Lexi Kennell / Staff Writer
Carnegie Museum of Art
With multiple exhibits in circulation, it’s hard not to spend hours soaking up the original works of Claude Monet and Jean Dunand in the Carnegie Museum of Art.
The Carnegie Museum of Art is located on Forbes Avenue, across the street and a few blocks down from the Cathedral of Learning. The museum is connected to the Carnegie Museum of Natural History, and both offer free admission for Pitt students with valid ID during the fall and spring semesters.
The museum is currently holding seven exhibits, both national and local, including Associated Artists of Pittsburgh’s 105th Annual Exhibition and Hot Metal Modern: Design in Pittsburgh and Beyond. The museum also presents a collection of work from every artistic movement, displayed in chronological order.
In addition to weekday hours, the museum also offers events at night, including a monthly party held on the third Thursday of every month, appropriately titled, Third Thursdays. The theme changes every month, but the museum always offers free-range of all current exhibits and an unforgettable atmosphere. With college ID, tickets cost $5 instead of $10.
Nick Mullen / Staff Writer
Carnegie Museum of Natural History
The Carnegie Museum of Natural History is a sprawling testament to Pittsburgh’s industrious past. The Carnegie Museums, founded by industrialist and philanthropist Andrew Carnegie in 1896 and located in the heart of Oakland, houses extensive collections, exhibit rooms, offices, and research space.
Among the ornate marble columns and large, detailed murals, the museum houses an impressive and diverse collection of exhibits, educating visitors on everything from dinosaurs, to animals and human development. The museum is well known for its expansive and historic collection of dinosaurs, including Dippy, a Diplodocus carnegii, named for Andrew Carnegie, who funded an expedition in 1899 which unearthed one of the creatures. Also on display are various exhibits about human history and wildlife, including exhibits featuring Ancient Egypt, African and North American wildlife, the Arctic and Population Impact, an exhibit that features and educates about the impact humans have on our surroundings.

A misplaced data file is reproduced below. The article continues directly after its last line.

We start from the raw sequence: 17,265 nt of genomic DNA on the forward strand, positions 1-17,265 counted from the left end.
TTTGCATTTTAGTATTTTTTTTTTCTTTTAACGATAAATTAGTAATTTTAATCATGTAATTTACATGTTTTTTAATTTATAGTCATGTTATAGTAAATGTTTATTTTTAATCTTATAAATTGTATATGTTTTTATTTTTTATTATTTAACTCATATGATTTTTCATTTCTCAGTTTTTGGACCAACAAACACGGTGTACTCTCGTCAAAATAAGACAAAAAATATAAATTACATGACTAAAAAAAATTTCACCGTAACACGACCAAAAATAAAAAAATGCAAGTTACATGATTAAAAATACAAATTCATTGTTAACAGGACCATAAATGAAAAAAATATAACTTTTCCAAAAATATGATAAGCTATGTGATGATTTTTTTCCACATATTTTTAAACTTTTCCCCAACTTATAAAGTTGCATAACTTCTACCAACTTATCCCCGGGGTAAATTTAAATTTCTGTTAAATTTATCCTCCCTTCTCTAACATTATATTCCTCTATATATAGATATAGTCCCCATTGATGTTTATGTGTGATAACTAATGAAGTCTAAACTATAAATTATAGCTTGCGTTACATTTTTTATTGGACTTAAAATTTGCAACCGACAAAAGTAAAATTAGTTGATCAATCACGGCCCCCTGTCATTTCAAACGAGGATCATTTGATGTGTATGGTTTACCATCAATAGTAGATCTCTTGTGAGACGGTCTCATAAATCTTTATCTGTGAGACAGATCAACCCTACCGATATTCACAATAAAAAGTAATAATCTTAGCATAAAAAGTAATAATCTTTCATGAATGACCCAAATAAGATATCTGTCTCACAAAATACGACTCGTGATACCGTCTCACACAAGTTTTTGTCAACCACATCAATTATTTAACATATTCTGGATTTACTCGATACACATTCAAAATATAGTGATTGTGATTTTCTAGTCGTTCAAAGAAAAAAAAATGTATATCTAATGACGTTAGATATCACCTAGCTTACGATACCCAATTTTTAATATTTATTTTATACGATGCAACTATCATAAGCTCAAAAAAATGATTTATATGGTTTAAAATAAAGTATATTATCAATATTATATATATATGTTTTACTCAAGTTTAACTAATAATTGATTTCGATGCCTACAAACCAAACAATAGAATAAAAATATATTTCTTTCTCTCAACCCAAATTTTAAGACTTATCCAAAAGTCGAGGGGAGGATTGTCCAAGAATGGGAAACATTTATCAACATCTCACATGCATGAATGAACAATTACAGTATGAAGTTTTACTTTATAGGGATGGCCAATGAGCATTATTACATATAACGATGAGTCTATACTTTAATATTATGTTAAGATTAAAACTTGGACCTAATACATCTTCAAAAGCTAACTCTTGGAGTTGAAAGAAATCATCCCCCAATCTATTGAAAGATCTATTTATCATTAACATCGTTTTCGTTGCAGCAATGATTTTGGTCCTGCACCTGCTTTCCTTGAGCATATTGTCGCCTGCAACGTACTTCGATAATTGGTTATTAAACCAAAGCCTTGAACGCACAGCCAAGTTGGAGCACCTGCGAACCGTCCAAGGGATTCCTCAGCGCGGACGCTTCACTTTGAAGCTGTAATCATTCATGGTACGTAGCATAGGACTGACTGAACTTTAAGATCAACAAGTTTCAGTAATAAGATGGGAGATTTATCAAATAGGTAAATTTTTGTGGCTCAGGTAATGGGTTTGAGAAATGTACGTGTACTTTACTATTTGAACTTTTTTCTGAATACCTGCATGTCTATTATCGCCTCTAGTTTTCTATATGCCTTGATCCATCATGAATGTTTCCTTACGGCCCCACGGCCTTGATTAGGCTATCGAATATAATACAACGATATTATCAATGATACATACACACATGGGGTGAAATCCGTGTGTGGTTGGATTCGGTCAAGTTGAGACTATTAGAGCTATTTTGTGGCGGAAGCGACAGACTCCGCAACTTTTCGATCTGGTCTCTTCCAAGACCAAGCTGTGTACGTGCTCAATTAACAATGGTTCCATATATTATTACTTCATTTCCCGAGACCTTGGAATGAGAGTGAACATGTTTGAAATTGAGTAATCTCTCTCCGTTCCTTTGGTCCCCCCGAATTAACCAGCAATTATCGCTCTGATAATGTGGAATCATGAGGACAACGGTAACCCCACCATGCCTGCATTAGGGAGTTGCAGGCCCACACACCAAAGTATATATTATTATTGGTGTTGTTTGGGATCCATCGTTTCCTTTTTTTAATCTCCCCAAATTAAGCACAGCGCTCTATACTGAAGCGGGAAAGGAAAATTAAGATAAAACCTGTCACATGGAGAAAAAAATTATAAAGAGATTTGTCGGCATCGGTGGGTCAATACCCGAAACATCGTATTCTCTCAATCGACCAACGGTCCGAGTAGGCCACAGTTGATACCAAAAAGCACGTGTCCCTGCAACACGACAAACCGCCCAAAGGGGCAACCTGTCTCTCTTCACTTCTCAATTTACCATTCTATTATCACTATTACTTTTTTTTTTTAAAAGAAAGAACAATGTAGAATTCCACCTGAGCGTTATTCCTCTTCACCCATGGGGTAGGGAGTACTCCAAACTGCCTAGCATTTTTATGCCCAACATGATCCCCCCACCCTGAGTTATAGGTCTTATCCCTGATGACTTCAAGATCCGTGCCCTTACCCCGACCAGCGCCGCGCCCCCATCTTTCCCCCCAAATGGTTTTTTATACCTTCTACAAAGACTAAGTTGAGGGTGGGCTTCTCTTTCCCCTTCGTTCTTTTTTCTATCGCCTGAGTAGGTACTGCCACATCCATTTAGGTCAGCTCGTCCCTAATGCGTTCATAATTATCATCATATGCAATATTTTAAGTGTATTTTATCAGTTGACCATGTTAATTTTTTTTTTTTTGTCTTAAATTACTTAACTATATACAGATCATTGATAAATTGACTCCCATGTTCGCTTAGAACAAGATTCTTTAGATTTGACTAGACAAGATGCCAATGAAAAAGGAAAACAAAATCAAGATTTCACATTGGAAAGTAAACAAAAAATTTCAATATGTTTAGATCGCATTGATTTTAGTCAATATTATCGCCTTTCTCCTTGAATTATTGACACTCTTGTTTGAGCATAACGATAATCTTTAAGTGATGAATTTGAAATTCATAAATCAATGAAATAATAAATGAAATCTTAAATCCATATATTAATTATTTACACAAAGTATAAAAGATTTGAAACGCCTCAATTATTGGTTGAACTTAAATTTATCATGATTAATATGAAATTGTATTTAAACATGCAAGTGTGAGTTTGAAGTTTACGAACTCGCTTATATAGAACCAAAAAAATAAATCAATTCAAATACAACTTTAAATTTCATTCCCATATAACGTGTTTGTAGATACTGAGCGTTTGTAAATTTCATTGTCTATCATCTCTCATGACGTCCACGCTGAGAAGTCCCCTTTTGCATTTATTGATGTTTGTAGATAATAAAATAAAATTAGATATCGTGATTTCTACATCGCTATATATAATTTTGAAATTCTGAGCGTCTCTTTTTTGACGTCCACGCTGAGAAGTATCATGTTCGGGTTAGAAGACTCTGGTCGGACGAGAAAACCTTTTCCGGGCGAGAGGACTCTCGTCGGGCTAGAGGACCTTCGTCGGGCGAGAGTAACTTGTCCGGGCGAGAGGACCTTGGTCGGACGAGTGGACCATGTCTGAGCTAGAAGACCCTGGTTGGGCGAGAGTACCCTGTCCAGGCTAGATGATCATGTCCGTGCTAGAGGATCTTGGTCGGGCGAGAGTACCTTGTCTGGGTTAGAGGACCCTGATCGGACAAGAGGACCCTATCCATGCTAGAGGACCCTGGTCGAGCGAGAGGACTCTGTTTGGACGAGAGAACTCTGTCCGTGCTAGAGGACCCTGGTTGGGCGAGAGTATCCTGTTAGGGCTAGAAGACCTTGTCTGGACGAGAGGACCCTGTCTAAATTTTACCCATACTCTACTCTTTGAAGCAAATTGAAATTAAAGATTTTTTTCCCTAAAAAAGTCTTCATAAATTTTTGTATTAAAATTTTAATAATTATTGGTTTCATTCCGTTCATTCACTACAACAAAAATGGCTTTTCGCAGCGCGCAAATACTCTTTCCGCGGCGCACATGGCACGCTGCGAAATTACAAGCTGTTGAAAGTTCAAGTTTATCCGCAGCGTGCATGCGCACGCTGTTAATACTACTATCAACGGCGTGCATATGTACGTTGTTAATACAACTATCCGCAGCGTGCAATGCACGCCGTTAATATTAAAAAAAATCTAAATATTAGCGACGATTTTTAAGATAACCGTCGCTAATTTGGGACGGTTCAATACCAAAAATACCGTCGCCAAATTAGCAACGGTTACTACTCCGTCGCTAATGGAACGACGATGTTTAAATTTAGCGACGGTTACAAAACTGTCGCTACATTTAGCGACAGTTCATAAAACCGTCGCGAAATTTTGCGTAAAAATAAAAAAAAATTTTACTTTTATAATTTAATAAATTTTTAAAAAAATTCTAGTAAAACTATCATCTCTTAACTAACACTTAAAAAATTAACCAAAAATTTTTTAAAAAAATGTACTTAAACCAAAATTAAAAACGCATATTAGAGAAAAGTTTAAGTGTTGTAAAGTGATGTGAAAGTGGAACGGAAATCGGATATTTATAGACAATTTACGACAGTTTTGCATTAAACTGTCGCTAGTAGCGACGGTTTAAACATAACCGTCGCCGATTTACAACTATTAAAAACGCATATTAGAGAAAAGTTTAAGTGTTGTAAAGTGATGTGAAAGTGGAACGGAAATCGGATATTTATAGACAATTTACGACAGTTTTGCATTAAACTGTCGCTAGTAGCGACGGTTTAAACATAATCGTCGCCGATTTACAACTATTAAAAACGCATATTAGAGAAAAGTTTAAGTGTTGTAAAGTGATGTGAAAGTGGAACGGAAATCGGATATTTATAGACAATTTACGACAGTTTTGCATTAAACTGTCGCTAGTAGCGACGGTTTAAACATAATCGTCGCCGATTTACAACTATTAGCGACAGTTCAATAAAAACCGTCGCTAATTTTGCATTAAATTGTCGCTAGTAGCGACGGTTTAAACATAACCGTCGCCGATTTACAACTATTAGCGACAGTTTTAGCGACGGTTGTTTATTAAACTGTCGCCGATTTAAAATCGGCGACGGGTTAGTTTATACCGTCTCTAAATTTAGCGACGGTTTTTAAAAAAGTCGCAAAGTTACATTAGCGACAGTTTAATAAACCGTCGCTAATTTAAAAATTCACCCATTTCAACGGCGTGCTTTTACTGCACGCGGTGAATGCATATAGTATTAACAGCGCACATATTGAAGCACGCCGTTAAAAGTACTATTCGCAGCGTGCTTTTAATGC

The museum also features an “After Dark” program, where, for guests 21 and older, the museum opens after dark with an open bar and live music, designed to put a new spin on a classic museum experience. Like many of Pittsburgh’s attractions, the Carnegie Museum of Natural History has its roots with Pittsburgh’s old industrial past, but like the city now, is a dynamic and evolving world-class institution with plenty to see and do.
Ian Flanagan / Culture Editor
The Andy Warhol Museum
A testament to one Pittsburgh’s most famous natives, The Andy Warhol Museum, located on the North Shore, is well worth a visit, despite its distance from the University.
Consisting of seven floors chronicling the eccentric and inspired career of the pop art giant, the museum offers extensive insight into Warhol’s life, from his humble art school origins to his work with The Velvet Underground and Exploding Plastic Inevitable, up to his untimely death following recovery from gallbladder surgery at 58.
The museum features 900 paintings and about 100 sculptures — among many other prints, drawings and photographs — and there is even a room of touch screen video players that contain upwards of 4,350 of Warhol’s experimental films and related video projects.
Erected in 1989, the museum now welcomes over 100,000 annual visitors, and there is an undeniable wealth of artifacts from Warhol’s life — as something of a hoarder, many of his boxed-up possessions are in rotation for spectating beyond his iconic work.
Amongst his more obscure and bizarre projects — one floor features a video of Warhol eating a Burger King meal on a constant loop — there are his classic works like “Campbell’s Soup Can” and his painted celebrity portraits, making the familiar and the unfamiliar both something to discover firsthand.
Ian Flanagan / Culture Editor
The Mattress Factory
The site for works by over 650 artists, the Mattress Factory — which has been around for nearly 40 years in Central Northside — is one of Pittsburgh’s most idiosyncratic museum locations.
With a reputation for “alternative art forms,” the museum is known for its many contemporary works that are integrated with the building. For instance, a floor is devoted to navigating through the dark towards separate features — one involves coming to a room where from the entrance looks like a blue screen ahead of you, yet as you move closer, you realize the screen opens into another blue-lit room.
Plenty of the bizarre and experimental pieces on display have a disorienting or illusory aspect. This includes the 17 permanent installations that are a growing staple of the Mattress Factory since 1981. New local and national artists are given the spotlight as well — the museum has expanded in time to several other locations for gallery space.
Beyond spectating the museum functions as a research and development lab for artists, and The Mattress Factory Education Department has programming for the young and old — 20,000 people annually — throughout the year. Though the property’s unconventional take on the idea of browsing a museum may seem vexing from a distance, a curious journey examining the Mattress Factory up close is altogether rewarding.